COMMONS

Banning wild animals in circuses wins qualified support from MPs

09 July 2013

Government plans to ban the use of wild animals in travelling circuses from late 2015 need to be more clearly and tightly defined, says the Environment, Food and Rural Affairs Committee today.

Launching the Wild Animals in Circuses report, Committee Chair, Anne McIntosh MP, said:  

“The Committee agrees with the Government that the days when it was appropriate to have animals like lions or elephants travelling with circuses are long past, but the ban proposed in draft legislation goes too far in restricting the type of animals which travelling circuses might use.

 

“We believe that there should be a ban on big cat species and elephants, but it is possible to argue that, for example, camels, zebra or snakes can continue to have a place in the travelling circus.”

The Government invited the Committee to scrutinise a draft Bill that would ban the use of wild animals in travelling circuses from December 2015 in England, with a fine of up to £5,000 for any breach.  Negotiations are under way with the Scottish, Welsh and Northern Ireland devolved Administrations to see whether a UK-wide ban is achievable.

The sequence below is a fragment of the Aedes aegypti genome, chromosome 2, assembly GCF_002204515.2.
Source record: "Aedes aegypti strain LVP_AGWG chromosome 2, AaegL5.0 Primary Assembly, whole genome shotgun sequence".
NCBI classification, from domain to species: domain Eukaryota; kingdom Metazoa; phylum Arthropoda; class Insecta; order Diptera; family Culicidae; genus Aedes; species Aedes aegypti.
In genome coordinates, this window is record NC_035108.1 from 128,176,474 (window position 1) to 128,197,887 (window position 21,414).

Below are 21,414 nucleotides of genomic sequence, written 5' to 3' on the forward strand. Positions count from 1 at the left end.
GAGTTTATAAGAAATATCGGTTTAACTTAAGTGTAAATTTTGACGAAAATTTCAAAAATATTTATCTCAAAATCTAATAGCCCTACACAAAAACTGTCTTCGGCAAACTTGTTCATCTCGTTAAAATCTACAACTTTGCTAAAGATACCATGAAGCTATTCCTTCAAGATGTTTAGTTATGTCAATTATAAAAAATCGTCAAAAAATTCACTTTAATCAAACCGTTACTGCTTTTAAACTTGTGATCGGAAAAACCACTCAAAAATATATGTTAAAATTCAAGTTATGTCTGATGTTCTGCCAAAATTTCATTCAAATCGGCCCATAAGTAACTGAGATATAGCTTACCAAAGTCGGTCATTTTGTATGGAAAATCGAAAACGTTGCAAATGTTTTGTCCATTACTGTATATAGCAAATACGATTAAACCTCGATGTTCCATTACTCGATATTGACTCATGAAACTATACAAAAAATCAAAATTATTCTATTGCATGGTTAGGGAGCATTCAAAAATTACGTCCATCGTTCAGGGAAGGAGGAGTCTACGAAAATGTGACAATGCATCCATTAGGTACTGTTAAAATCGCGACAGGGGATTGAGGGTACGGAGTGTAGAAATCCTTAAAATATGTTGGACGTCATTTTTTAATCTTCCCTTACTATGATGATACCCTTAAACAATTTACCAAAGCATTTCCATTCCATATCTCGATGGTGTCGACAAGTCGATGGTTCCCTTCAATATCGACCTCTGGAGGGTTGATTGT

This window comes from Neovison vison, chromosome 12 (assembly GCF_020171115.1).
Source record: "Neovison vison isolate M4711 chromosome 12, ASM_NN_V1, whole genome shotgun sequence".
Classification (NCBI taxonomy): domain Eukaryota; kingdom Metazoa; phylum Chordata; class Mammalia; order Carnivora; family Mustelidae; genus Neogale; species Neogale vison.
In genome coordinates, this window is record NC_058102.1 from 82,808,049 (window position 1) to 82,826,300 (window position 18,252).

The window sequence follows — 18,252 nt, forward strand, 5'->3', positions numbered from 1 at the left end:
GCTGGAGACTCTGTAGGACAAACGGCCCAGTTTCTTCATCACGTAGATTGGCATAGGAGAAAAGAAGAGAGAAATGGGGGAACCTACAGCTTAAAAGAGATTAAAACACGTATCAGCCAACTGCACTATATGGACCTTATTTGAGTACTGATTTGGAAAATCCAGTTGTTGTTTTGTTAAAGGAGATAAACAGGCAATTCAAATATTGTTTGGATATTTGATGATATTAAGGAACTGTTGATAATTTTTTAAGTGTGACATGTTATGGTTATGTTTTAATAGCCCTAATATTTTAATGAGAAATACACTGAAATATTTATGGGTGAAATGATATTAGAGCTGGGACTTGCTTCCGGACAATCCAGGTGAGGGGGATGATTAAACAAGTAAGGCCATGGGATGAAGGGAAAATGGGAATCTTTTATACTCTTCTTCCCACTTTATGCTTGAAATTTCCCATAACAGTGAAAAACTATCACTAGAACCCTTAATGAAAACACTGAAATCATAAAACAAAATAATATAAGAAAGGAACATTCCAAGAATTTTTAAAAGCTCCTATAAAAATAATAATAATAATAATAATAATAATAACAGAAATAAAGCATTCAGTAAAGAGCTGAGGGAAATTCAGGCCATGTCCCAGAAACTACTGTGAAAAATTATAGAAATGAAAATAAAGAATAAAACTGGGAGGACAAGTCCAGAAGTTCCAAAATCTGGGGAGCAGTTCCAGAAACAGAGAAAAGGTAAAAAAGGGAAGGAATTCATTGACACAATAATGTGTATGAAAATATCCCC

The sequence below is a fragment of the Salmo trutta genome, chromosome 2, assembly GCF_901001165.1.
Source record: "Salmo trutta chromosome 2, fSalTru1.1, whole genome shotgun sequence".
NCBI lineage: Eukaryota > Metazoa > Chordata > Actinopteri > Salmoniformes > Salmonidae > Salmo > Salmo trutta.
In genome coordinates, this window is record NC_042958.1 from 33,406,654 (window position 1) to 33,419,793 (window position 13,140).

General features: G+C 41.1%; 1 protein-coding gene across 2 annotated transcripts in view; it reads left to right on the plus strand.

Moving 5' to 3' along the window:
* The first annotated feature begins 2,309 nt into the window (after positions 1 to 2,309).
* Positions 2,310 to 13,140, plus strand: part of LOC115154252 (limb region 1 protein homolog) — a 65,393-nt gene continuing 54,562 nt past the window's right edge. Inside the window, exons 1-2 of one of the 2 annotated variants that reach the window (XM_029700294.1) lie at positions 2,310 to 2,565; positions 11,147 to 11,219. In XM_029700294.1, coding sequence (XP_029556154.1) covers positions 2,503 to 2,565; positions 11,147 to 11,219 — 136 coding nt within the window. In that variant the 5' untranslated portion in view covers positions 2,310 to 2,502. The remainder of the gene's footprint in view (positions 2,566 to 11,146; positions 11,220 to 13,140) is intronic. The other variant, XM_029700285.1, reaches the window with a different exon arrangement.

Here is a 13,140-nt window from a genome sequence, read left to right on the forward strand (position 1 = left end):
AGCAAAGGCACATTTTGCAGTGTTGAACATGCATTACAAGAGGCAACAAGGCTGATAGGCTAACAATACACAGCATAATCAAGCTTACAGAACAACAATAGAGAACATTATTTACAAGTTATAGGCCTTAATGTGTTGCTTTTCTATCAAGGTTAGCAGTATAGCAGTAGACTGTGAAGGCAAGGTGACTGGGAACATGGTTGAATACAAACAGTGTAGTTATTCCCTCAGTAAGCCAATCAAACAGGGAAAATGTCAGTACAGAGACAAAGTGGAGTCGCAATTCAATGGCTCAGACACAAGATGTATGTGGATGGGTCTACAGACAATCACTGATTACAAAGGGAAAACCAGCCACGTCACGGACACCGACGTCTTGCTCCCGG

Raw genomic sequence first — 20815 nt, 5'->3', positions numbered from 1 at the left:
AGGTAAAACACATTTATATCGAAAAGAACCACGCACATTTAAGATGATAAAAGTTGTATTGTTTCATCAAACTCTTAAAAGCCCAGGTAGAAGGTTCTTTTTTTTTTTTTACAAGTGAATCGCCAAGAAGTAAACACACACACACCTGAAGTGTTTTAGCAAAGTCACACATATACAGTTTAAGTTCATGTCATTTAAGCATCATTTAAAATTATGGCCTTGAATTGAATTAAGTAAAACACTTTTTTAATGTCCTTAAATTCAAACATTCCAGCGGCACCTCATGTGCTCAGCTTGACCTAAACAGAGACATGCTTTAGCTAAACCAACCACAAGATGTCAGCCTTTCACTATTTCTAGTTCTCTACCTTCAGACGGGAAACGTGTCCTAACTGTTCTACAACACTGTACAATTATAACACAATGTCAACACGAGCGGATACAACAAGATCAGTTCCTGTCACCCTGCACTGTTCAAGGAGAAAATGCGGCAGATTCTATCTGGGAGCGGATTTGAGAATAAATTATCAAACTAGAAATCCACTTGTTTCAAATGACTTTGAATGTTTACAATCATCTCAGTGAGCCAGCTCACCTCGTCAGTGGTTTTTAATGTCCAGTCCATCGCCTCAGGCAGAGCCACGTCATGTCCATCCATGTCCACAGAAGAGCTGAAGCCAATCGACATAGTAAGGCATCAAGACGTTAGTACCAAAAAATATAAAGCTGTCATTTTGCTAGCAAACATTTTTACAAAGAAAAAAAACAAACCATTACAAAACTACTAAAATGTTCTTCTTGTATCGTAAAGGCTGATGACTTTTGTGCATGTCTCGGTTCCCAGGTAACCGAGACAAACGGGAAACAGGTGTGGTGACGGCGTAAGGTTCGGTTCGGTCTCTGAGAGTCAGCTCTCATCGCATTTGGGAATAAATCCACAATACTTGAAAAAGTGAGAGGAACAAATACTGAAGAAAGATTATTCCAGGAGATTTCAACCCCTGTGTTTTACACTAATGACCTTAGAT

Travelling circuses currently require a licence if they are to use wild animals (that is, those not normally domesticated in the UK) for performance or exhibition.  Two circuses currently have licences, covering 21 animals, including zebra, camels, reindeer and snakes.

Anne McIntosh added:

 “The Government itself accepts that there is no overwhelming welfare case for a ban on wild animals in travelling circuses, and there is already legislation to deal with any welfare abuse, such as the case involving Anne the Asian elephant last year.

 

“There is also a regulation system in place since the beginning of this year, and we believe that the Government should narrow the provisions of the draft Bill and include a proscribed list of animals that can no longer be used in travelling circuses.”

Further information

 

Image: PA

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